Brown never bothers to parse the contradictions here, and Scanlon, too, prefers to let them pass. As she sees it, Brown was way ahead of most other midcentury advice-givers, urging her readers "to make choices independent of the needs or opinions of men." It's not clear how Scanlon extracts this message from, say, Sex and the Single Girl, which was entirely and enthusiastically devoted to telling women how to sit, stand, eat, drink, dress, do their hair, talk, listen to music, and decorate their apartments in ways guaranteed to please men. To be sure, Cosmopolitan never panned the women's movement. Early on, the magazine ran articles about abortion, consciousness-raising, and date rape. But when AIDS and sexual harassment threatened to take the fun out of sex, Brown decided her readers were better off ignorant. Her idea of women's liberation was a lot like Hugh Hefner's—a geisha in a bikini—and for every article she ran about careers, there were a dozen about the marriage market.
And where is the feminism, lipstick or otherwise, in Brown's lunatic fear of gaining weight? She's been described as "almost skeletal," and until she was in her 70s she restricted herself to 1,500 calories a day. If she "sinned," as she put it, and consumed more than 1,800 calories a day, she fasted for the next 36 hours. "I think you may have to have a tiny touch of anorexia nervosa to maintain an ideal weight," she once said—a shockingly stupid bit of dietary advice. What's fascinating about Brown's compulsion to equate eating with criminal behavior is the rigid, terrified puritanism it reveals. If she were anybody else, this would be a textbook case of a woman hating her body and fearing sex. Instead, let's just call it an issue that remains unresolved despite years of therapy.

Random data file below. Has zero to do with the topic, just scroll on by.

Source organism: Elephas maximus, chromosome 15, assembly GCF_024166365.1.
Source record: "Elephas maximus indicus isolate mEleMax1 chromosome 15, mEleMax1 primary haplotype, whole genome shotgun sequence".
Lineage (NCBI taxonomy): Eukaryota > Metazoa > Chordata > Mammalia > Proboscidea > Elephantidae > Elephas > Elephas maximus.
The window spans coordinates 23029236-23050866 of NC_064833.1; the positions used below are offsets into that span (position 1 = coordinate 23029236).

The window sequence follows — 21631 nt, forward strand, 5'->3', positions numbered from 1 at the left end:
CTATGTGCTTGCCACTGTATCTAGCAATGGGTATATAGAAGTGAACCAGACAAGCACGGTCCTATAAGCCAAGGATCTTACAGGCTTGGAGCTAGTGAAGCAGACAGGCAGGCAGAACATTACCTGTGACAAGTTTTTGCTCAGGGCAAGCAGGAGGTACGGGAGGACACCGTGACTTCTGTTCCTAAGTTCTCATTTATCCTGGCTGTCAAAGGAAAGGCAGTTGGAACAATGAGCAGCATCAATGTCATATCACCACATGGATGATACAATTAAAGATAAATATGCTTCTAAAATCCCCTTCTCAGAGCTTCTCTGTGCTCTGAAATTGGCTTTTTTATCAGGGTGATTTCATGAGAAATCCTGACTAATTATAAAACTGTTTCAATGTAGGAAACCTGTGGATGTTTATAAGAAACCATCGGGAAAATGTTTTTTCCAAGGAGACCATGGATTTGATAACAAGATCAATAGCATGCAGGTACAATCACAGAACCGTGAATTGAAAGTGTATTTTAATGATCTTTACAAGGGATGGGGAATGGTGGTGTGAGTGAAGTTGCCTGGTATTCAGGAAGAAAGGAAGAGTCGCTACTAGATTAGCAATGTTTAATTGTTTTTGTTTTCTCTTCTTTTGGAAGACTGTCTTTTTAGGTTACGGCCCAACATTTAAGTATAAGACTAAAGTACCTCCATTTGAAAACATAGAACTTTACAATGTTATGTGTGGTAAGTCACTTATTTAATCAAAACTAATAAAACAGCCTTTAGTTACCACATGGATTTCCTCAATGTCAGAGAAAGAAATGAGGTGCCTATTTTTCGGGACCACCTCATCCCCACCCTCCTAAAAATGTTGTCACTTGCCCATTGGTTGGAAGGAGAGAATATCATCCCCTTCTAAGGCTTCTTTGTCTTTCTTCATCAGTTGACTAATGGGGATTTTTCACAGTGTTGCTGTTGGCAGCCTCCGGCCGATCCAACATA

Even creepier is the story of Brown's marriage, which she herself has always recounted as a charming fairy tale. Scanlon's take isn't exactly skeptical, but she draws on an unpublished memoir in Brown's papers that adds quite a few nuances. David Brown was twice-divorced, homely, and very rich when they met. Helen quickly decided he was the love of her life. She forgave him for the cheap pearls he tossed her way as a Christmas present and was overjoyed when he began allowing her to call his home instead of his answering service.
When he finally let her drag him to the altar, he insisted they follow the wedding with an evening at a strip club. "Candy is a damned fine stripper and I thought it a perfectly fine place to spend our wedding night," she wrote in the memoir—a statement that deserves a plaque of its own in the Museum of Mysterious Marriages. From that day on, she's been praising his good looks and genius and exulting about how lucky she is to have a husband who applauds her commitment to work. Evidently he's just as happy. "She is not a typical, emasculating, obsessive career woman," he explained to an interviewer.
Typical and emasculating, no. Obsessive, definitely. After the huge splash made by Sex and the Single Girl, Brown was hired to reinvent Cosmopolitan, a women's magazine that had been around for 80 years and needed a makeover. She applied the same coy prose and how-to-get-your-man advice that had made her book such a hit and created a cover format featuring a sultry model surrounded by suggestive story blurbs ("What to Say in Bed" ... "What Men Like in Bed" ... "What to Wear in the Bedroom"). The formula has been one of the most profitable and widely imitated in magazine history, and Brown became one of the legendary editors of our time. Or, as she likes to say, she reached the "tippy-top" of her profession.
"I am a feminist," Brown has insisted many times, and she does deserve credit for pledging allegiance to that term when so many other powerful women won't go near it. If only it were true. If only she had sprinkled a little of the other revolution into the pages of Cosmopolitan—a touch of politics, a smattering of activism, a nudge at global awareness —instead of relying on the sexual revolution to set women free, a job it was never meant to do. Brown had a glorious chance to make a substantive difference in women's lives, what with her huge readership and sex paying the bills. But she never gave it a tumble. Too bad! Bad girls, it turns out, don't go anywhere at all. They just curl up on somebody's lap and purr.
This piece also appears in Double X.